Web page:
This is the world as seen by the opponents of Barack Obama:

Everything is going wrong. Health care reform, a major promise made by Obama, has failed to be attained. Nobody wants it. The economy is wrong also. He saved Wall Street tycoons from bankruptcy, while allowing the poor to lose their homes, which created a source of fierce resentment among his own supporters. Unemployment remains high, and the public deficit, foreign debt and financial dependence on China are major threats. This imposes limitations on the Pentagon budget and, therefore, the country's military hegemony. The gap between Republicans and Democrats increasingly deepens, making it difficult to build political coalitions needed to pass the necessary laws.

Internationally, things aren’t going well either. Obama turned the Taliban insurgency in Afghanistan into a broader military conflict that has also spread to Pakistan, thereby running the risk of destabilizing the precarious political balance of this nuclear power. A war that was Bush's war is now Obama’s. His June 2009 speech in Cairo, proposing a new era of initiatives that would lead to peace in the Middle East and a new relationship between his country and the Islamic and Arab world, created enormous, positive expectations; in less than a year, its realization has been thwarted.

His attempt to seek constructive dialogue with Iran also failed, and now all the U.S. discusses with its allies is the scope and ferocity of the sanctions to be imposed on Iran if it fails to abandon its intention to make atomic bombs. The Chinese are also unhappy with an Obama who sells weapons to Taiwan, receives the Dalai Lama, and who could not reach any agreement in Copenhagen on combating global warming. And European leaders are also disappointed. They believe that Obama is aloof and takes neither them nor their continent seriously. In short, Obama is doing poorly in almost everything and will certainly not be reelected. Like Jimmy Carter, he will be president for only four years and then dedicate himself to philanthropy, writing books and lecturing. Obama has failed.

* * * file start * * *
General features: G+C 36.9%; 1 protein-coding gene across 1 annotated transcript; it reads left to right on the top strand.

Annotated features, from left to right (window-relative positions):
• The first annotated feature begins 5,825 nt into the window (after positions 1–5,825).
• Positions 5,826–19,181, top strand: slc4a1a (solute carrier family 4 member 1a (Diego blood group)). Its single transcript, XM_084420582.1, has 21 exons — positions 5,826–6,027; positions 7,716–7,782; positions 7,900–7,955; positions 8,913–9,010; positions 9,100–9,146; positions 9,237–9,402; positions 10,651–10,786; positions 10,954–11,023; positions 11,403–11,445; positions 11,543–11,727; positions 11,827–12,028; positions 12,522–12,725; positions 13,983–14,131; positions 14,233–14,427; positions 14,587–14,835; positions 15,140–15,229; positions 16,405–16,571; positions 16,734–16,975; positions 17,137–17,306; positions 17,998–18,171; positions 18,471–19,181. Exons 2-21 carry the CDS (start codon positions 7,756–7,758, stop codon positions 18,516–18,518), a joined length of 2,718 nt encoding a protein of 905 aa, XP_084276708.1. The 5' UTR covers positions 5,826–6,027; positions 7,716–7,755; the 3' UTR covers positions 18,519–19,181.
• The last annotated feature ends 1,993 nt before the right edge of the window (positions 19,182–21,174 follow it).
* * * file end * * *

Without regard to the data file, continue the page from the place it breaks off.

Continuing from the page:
On the other hand, this is the world as seen by the allies of Barack Obama:

It was absolutely impossible to maintain the stratospheric expectations that people inside and outside the U.S. had placed on the new president. Nevertheless, despite his falling poll ratings, nearly half of Americans continue to support Obama. This places him among world presidents with most support from their citizens. The economy remains weak, but is no longer on the brink.

Unemployment remains high but has stabilized, and experts predict it will continue to decline. Saving the banks had an enormous political price, but a financial meltdown, with dreadful consequences for everyone, was avoided. Health reform would affect powerful interests, business and labor, involving annual revenues equal to 16 percent of the U.S. economy. This explains why, for decades, no one succeeded in reforming the system. But, one way or another, Obama will achieve reforms. They may possibly be insufficient, but they can represent a breakthrough.

Internationally, Obama kept his promise to seek agreements, commitments and detente with countries with which he had inherited unprecedented conflict. Unfortunately, there has been little progress. But is Obama the only one responsible when others — like Ahmadinejad, Castro, Chavez, Kim Jong-il, the leaders of Hamas and Hezbollah, Bibi Netanyahu and more — have rejected or played with his offers of rapprochement and negotiation? His critics argue it was disingenuous of Obama to assume that these partners would be able to understand that rapprochement is not a sign of weakness. But Obama is learning.

While Obama learns, his political rivals are consumed in irreconcilable conflict. In order for Obama to be defeated in the upcoming elections, Republicans must find a candidate who is equally acceptable to religious fundamentalists, international policy hawks and economic conservatives in the economy. And who, furthermore, is also attractive to the rest of the citizens. That's why, for now, it's safe to bet that Obama will be reelected. For now.